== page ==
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Paul A. Davis, Louise Davis, Samuel Wills, Ralph Appleby, and Arne Nieuwenhuys

, Hanton, & Fletcher, 2009 ; Ruiz & Hanin, 2011 ; Woodman et al., 2009 ). More recently, research has moved beyond the emotion that is experienced by individual athletes and started to consider the social or interpersonal aspects of emotion that occur between athletes (predominantly teammates; Campo et

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Alexander W.J. Freemantle, Lorenzo D. Stafford, Christopher R.D. Wagstaff, and Lucy Akehurst

 al., 2020 ; Seve et al., 2007 ). Athletes’ emotions have also been found to develop as a result of the interpersonal emotional influence exhibited by their coaches, opposition, and teammates. For instance, Van Kleef ( 2009 ) explained in the Emotions as Social Information (EASI) model that other

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Takashi Shimazaki, Hiroaki Taniguchi, and Masao Kikkawa

that NC contributed to the formulation of impression on interpersonal communication more significantly than other communication channels ( Dobrescu, 2014 ; Mehrabian & Wiener, 1967 ). In coaching, verbal instructions with body language facilitate improved performance, according to the observational

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Meredith Rocchi and Luc G. Pelletier

Existing research has suggested that coaches promote athlete success both within and outside of sport through their interpersonal behaviors and their coaching styles (e.g., Mageau & Vallerand, 2003 ). To date, most of this research has been athlete-focused and has not taken into consideration how

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Nikos Ntoumanis, Vassilis Barkoukis, Daniel F. Gucciardi, and Derwin King Chung Chan

. Coach Interpersonal Styles Although there are various influential social factors in sport, undoubtedly coaches play the most important role in shaping the psychological experiences and behaviors of their athletes ( Bartholomew, Ntoumanis, & Thøgersen-Ntoumani, 2009 ; Mageau & Vallerand, 2003 ). In fact

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Jeemin Kim, Katherine A. Tamminen, Constance Harris, and Sara Sutherland

, and interpersonal outcomes in sport contexts ( Hanin, 2007 ; Jones & Uphill, 2012 ). Intuitively, pleasant emotions such as happiness or excitement can lead to facilitative outcomes, and unpleasant emotions such as anxiety or anger can lead to debilitative outcomes ( Fredrickson, 1998 ), and sport

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Francisco M. Leo, Behzad Behzadnia, Miguel A. López-Gajardo, Marco Batista, and Juan J. Pulido

behaviors are essential to generate these positive experiences for student learning ( Haerens et al., 2015 ). The teacher-generated classroom atmosphere can produce a series of interpersonal and multidirectional teacher–student and student–student interactions, leading to the appearance of adaptive or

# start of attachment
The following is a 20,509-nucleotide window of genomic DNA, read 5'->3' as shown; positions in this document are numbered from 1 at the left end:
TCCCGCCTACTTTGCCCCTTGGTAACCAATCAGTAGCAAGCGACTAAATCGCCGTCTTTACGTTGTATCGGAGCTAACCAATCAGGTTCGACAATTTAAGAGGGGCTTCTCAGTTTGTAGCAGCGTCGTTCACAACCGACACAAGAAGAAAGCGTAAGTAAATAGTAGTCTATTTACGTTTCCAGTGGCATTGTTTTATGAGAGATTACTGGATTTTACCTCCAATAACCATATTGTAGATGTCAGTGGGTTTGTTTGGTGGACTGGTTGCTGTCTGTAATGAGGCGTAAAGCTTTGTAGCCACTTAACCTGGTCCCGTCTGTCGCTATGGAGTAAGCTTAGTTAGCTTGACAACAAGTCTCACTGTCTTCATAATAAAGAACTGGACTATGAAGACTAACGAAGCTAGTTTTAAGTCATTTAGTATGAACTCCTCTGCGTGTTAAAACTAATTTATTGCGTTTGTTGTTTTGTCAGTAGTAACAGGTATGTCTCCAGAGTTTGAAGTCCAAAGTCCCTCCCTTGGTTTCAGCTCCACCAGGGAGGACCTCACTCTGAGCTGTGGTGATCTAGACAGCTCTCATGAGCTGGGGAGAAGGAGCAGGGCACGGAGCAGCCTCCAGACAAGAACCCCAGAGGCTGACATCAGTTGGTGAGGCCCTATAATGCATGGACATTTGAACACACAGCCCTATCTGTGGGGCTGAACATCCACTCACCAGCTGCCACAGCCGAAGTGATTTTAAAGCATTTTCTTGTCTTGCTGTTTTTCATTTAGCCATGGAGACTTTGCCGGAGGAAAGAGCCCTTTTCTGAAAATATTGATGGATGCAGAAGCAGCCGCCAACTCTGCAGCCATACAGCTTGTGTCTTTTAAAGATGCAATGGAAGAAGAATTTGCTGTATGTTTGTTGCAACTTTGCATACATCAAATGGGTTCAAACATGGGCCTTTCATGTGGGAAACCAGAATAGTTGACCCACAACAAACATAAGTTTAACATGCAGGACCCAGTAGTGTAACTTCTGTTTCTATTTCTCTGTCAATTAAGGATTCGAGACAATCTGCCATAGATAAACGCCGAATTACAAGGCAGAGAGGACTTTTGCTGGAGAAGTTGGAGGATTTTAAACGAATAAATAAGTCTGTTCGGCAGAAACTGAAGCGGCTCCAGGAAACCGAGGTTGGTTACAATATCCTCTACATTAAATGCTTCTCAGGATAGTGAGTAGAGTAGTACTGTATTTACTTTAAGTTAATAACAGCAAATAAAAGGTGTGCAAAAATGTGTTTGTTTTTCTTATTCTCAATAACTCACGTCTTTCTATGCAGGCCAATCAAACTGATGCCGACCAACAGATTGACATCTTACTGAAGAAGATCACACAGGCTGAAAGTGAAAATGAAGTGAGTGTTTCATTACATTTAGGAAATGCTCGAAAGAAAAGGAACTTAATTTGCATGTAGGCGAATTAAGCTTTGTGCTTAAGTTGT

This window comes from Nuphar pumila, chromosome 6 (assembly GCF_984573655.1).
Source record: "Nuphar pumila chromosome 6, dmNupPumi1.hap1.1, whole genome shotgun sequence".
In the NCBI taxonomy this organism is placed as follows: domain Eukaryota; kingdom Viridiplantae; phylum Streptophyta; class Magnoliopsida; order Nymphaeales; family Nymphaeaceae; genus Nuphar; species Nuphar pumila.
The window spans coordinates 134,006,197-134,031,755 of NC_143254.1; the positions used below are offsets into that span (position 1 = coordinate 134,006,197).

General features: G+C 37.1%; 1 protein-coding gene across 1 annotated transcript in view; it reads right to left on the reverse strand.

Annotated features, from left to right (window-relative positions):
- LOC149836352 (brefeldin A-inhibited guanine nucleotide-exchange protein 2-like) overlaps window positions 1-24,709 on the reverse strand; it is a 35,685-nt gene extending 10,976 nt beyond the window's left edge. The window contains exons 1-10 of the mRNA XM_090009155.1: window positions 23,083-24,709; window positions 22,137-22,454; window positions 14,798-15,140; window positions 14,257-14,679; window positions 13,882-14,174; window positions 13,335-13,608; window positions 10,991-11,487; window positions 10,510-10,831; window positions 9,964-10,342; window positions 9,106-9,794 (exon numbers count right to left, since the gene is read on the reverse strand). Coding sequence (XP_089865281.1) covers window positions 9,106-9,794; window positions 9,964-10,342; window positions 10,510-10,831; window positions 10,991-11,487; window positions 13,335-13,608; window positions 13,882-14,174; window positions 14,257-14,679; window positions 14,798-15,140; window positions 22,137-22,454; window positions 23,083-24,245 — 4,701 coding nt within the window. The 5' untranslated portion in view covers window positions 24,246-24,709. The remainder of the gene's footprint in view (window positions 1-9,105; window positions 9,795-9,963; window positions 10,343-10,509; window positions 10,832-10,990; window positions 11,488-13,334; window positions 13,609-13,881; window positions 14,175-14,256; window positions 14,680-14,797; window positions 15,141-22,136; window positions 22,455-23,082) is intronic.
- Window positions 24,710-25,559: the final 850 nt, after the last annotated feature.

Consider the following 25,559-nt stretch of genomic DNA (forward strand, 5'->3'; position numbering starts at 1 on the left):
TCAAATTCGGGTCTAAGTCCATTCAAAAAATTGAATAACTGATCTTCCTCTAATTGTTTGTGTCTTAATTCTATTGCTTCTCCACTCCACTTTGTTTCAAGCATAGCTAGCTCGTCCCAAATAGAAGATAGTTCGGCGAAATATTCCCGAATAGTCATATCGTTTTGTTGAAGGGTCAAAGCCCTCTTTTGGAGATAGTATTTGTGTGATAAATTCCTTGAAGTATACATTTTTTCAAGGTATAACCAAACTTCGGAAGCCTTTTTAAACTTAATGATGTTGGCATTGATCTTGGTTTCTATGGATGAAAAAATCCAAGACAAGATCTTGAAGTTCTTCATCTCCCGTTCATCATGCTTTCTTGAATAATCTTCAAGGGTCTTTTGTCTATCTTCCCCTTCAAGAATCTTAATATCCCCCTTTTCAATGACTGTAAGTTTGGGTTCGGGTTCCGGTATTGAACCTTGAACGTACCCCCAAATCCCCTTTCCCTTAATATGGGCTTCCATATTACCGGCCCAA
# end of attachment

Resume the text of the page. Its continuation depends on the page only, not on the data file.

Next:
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Cassandra Sparks, Chris Lonsdale, James Dimmock, and Ben Jackson

students’ self-determined motivation ( Jang, Reeve, Ryan, & Kim, 2009 ). Finally, to nurture students’ sense of relatedness, teachers can adopt an interpersonally involving (i.e., relatedness-supportive; the terms interpersonally involving and relatedness-supportive are used interchangeably) style by

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Stephen Mellalieu, David A. Shearer, and Catherine Shearer

Interpersonal conflict is a common factor reported by governing bodies and their athletes when preparing for, or competing in, major games and championships (Olusoga, Butt, Hays, & Maynard, 2009). The aim of this study was to conduct a preliminary exploration of a UK home nation’s athletes, management, and support staff experiences of interpersonal conflict during competition. Ninety participants who had represented or worked for their nation at major games or championships completed a detailed survey of interpersonal conflict experiences associated with competition. The results suggest athletes, coaches, and team managers are at the greatest risk from interpersonal conflict, while the competition venue and athlete village are where the most incidences of conflict occur. Interpersonal conflict was also suggested to predominantly lead to negative cognitive, affective, and behavioral consequences (disagreement, anger, upset, loss in concentration). Findings are discussed in the context of the experience of the interpersonal conflict with provisional recommendations offered for developing effective strategies for conflict management.

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Thomas A. Stoffregen, M. Russell Giveans, Sebastien Villard, Jane Redfield Yank, and Kevin Shockley

When two standing people converse with each other there is an increase in their shared postural activity, relative to conversation with different partners. We asked pairs of participants to converse with each other or with experimental confederates while standing on rigid and nonrigid surfaces. On the rigid surface, shared postural activity was greater when participants conversed with each other than when they conversed with confederates. In addition, the strength of interpersonal coupling increased across trials, but only when members of a dyad conversed with each other. On the nonrigid surface, postural sway variability increased, but we found no evidence that shared postural activity was different when participants conversed with each other, as opposed to conversing with confederates. We consider several possible interpretations of these results.